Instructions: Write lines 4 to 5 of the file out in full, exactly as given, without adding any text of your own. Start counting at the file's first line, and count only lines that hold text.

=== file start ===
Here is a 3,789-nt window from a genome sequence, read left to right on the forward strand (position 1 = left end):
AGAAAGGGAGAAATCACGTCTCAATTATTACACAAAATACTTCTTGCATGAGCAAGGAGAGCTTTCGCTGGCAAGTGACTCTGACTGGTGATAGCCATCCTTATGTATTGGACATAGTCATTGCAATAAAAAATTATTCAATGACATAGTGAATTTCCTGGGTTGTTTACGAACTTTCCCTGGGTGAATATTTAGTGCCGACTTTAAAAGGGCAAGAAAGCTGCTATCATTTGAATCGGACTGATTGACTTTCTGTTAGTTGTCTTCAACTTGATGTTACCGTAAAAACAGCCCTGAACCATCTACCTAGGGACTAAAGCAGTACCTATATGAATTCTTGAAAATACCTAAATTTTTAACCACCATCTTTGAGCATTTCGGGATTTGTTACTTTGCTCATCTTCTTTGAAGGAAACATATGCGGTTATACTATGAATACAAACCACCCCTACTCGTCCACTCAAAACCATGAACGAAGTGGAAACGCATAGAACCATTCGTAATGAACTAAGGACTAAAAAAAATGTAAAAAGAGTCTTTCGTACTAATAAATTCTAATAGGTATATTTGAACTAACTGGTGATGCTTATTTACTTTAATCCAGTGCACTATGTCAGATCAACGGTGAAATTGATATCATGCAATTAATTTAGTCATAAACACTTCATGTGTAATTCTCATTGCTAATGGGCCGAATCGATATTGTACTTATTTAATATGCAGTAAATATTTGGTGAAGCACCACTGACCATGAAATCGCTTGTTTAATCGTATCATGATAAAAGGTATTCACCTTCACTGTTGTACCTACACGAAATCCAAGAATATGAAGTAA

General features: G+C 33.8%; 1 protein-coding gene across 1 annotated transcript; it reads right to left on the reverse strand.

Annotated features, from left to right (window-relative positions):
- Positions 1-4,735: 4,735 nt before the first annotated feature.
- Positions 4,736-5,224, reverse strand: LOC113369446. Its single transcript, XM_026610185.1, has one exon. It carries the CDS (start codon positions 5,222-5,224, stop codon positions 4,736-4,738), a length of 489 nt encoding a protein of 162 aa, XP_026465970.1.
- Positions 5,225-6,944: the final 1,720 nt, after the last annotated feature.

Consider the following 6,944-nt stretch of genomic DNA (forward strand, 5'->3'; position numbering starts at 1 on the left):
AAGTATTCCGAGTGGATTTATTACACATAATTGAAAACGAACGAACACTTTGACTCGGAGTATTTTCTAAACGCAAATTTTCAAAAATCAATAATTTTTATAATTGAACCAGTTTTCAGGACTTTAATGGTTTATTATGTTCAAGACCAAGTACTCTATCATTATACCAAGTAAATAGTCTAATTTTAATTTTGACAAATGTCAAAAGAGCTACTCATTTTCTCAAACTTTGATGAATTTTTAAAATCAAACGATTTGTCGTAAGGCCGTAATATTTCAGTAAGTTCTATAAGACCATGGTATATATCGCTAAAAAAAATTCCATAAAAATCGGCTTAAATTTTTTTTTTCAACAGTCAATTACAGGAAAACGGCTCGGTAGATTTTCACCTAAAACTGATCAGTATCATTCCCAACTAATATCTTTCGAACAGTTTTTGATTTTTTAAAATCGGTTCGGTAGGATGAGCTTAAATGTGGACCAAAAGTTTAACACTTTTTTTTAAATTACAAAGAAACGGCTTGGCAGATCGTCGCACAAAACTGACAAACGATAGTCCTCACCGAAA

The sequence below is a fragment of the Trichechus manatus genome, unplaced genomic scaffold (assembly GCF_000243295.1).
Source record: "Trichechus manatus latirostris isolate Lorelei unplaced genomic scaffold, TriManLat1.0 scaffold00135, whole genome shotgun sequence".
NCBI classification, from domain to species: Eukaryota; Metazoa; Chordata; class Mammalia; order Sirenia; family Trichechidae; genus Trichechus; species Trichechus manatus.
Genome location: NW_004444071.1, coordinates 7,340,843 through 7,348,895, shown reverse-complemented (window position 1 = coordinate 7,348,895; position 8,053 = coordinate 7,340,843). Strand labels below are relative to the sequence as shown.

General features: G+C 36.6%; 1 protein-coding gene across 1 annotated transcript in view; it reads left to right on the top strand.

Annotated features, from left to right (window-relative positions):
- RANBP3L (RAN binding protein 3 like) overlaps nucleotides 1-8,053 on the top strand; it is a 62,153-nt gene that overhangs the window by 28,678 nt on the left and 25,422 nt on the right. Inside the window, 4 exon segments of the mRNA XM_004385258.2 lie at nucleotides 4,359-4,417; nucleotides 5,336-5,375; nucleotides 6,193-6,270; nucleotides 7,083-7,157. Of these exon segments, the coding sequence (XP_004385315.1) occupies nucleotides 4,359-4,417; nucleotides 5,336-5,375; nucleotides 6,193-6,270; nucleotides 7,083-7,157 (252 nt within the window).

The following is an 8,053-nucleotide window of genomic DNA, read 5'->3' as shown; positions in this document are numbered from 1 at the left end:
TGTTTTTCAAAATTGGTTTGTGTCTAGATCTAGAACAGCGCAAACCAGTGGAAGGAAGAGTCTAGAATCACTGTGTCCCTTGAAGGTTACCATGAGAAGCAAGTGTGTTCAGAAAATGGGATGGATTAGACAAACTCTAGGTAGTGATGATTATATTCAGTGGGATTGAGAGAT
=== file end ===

Annotated features, from left to right (window-relative positions):
- Positions 1-4,735: 4,735 nt before the first annotated feature.